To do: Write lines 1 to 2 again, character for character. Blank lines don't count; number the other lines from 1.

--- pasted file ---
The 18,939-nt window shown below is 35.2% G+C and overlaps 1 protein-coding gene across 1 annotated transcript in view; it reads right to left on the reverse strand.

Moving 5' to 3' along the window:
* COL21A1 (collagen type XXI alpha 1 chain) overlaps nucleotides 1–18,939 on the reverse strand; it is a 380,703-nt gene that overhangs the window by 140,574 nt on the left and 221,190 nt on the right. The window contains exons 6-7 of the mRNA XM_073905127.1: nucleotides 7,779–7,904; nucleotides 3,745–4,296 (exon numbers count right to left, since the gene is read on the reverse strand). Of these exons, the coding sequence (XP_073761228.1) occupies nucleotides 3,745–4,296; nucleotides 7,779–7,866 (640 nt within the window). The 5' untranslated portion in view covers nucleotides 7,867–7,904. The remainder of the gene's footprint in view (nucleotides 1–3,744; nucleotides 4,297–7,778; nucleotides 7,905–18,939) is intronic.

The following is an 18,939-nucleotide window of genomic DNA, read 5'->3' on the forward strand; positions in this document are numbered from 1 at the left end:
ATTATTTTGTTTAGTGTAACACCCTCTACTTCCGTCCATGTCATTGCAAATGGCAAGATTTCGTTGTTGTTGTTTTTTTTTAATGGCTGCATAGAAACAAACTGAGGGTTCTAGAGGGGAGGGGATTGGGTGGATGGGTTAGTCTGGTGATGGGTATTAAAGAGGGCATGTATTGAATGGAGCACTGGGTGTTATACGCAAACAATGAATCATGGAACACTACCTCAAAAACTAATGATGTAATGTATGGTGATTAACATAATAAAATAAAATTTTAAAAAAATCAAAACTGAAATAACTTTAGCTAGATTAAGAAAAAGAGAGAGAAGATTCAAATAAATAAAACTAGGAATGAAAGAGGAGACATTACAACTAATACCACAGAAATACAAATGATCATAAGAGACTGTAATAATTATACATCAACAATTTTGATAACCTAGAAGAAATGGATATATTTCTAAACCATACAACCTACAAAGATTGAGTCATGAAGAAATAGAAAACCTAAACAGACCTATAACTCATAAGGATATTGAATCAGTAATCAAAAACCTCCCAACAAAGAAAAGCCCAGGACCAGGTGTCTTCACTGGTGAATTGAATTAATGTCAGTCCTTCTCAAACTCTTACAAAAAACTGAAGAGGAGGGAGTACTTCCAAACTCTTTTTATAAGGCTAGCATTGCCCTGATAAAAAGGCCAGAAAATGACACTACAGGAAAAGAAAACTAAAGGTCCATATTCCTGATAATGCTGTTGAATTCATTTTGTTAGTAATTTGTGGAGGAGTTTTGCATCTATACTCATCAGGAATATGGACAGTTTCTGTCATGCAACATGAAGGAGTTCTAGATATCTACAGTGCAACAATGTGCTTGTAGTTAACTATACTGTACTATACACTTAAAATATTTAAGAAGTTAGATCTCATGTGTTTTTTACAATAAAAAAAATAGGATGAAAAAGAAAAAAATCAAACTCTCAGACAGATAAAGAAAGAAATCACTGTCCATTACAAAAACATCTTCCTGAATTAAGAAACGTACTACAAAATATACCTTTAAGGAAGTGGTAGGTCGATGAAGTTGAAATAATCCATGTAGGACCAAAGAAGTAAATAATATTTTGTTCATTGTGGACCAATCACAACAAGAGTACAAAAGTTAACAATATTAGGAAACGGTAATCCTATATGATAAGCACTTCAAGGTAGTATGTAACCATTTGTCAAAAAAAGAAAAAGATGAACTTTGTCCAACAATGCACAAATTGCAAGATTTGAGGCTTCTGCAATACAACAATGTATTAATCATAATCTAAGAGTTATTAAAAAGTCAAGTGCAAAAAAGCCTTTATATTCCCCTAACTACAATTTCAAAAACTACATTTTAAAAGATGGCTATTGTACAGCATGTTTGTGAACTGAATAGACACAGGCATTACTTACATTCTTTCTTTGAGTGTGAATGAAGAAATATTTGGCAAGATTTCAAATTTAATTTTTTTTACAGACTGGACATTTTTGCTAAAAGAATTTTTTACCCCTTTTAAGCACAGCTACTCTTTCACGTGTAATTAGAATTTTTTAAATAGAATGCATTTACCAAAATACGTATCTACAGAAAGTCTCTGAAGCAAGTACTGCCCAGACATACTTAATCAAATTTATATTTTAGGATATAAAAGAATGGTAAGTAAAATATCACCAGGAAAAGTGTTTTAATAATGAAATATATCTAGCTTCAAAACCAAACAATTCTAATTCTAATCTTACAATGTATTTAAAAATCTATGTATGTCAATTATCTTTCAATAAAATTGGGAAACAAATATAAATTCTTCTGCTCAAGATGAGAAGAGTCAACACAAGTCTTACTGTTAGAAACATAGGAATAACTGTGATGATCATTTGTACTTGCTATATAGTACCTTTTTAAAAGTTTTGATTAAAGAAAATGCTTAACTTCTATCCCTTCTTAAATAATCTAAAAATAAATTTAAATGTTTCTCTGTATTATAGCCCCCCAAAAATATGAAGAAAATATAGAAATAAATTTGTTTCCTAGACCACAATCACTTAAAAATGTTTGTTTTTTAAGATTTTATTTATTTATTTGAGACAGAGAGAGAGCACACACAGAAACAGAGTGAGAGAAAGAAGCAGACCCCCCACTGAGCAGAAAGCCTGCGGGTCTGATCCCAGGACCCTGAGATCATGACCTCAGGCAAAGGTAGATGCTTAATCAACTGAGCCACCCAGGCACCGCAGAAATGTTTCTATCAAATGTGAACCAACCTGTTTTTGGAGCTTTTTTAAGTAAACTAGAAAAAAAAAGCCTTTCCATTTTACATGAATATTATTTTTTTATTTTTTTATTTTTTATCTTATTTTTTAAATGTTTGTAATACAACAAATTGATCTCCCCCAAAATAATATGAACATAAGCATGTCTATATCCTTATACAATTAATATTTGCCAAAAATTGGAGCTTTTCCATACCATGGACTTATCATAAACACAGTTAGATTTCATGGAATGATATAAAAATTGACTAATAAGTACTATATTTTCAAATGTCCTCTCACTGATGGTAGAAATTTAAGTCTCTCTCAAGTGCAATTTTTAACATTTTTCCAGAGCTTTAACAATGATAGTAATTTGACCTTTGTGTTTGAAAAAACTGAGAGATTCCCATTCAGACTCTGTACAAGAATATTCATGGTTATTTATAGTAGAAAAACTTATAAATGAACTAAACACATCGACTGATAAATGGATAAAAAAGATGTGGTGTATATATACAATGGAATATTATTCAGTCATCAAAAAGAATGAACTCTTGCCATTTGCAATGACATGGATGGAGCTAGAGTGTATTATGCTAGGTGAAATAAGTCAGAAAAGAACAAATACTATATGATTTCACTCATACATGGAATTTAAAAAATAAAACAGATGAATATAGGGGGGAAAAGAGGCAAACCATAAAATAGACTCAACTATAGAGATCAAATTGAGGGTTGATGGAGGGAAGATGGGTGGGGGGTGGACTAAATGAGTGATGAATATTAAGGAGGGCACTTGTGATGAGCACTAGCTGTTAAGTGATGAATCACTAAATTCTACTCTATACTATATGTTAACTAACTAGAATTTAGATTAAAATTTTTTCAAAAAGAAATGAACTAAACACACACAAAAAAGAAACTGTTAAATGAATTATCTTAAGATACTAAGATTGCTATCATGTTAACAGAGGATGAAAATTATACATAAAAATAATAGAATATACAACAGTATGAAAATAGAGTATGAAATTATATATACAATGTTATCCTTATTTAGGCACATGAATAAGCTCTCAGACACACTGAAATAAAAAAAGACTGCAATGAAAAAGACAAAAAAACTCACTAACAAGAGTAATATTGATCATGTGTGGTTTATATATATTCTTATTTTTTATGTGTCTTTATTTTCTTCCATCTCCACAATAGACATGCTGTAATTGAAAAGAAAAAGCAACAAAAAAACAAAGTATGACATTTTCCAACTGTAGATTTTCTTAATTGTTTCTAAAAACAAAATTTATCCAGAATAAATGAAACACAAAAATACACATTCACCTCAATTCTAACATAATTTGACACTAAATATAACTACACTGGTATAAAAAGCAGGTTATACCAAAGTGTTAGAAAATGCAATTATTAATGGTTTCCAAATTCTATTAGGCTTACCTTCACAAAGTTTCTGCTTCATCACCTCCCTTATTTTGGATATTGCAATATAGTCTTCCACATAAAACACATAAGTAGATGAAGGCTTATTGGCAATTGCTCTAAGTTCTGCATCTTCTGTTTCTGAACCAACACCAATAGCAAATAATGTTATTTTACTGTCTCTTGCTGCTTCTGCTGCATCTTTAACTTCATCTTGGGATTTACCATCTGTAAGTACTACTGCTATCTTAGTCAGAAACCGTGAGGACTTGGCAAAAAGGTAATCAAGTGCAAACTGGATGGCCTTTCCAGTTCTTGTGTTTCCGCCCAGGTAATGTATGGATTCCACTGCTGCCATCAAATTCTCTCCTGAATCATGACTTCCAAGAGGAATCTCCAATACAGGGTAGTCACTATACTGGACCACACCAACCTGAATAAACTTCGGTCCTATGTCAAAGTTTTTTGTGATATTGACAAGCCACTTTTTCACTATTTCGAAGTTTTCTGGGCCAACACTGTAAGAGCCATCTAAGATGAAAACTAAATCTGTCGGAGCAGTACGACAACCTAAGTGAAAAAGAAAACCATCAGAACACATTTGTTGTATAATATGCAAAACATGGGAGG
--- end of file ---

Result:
The 18,939-nt window shown below is 35.2% G+C and overlaps 1 protein-coding gene across 1 annotated transcript in view; it reads right to left on the reverse strand.

Moving 5' to 3' along the window: